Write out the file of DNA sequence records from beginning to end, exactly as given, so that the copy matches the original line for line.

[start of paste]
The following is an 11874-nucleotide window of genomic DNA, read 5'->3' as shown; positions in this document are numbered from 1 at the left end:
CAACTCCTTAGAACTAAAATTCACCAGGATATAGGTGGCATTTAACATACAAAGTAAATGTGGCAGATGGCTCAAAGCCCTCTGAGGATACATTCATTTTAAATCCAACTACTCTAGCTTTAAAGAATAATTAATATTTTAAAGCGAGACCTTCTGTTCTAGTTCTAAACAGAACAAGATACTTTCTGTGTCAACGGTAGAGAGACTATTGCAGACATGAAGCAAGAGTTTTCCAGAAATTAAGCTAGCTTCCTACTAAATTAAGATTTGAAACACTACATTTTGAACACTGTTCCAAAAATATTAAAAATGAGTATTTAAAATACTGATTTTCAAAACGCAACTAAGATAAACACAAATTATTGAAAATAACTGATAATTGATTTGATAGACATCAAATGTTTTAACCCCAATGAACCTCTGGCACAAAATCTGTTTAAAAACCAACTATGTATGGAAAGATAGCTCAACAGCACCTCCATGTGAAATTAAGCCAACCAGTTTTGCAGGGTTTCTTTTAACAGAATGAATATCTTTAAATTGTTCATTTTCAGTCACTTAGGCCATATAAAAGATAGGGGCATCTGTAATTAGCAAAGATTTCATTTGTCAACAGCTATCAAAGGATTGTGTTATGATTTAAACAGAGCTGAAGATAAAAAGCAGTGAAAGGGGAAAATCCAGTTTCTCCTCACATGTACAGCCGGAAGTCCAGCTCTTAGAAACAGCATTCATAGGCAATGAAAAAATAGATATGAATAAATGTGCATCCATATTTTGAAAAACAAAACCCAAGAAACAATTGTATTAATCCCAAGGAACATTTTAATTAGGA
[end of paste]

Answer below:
The following is an 11874-nucleotide window of genomic DNA, read 5'->3' as shown; positions in this document are numbered from 1 at the left end:
CAACTCCTTAGAACTAAAATTCACCAGGATATAGGTGGCATTTAACATACAAAGTAAATGTGGCAGATGGCTCAAAGCCCTCTGAGGATACATTCATTTTAAATCCAACTACTCTAGCTTTAAAGAATAATTAATATTTTAAAGCGAGACCTTCTGTTCTAGTTCTAAACAGAACAAGATACTTTCTGTGTCAACGGTAGAGAGACTATTGCAGACATGAAGCAAGAGTTTTCCAGAAATTAAGCTAGCTTCCTACTAAATTAAGATTTGAAACACTACATTTTGAACACTGTTCCAAAAATATTAAAAATGAGTATTTAAAATACTGATTTTCAAAACGCAACTAAGATAAACACAAATTATTGAAAATAACTGATAATTGATTTGATAGACATCAAATGTTTTAACCCCAATGAACCTCTGGCACAAAATCTGTTTAAAAACCAACTATGTATGGAAAGATAGCTCAACAGCACCTCCATGTGAAATTAAGCCAACCAGTTTTGCAGGGTTTCTTTTAACAGAATGAATATCTTTAAATTGTTCATTTTCAGTCACTTAGGCCATATAAAAGATAGGGGCATCTGTAATTAGCAAAGATTTCATTTGTCAACAGCTATCAAAGGATTGTGTTATGATTTAAACAGAGCTGAAGATAAAAAGCAGTGAAAGGGGAAAATCCAGTTTCTCCTCACATGTACAGCCGGAAGTCCAGCTCTTAGAAACAGCATTCATAGGCAATGAAAAAATAGATATGAATAAATGTGCATCCATATTTTGAAAAACAAAACCCAAGAAACAATTGTATTAATCCCAAGGAACATTTTAATTAGGA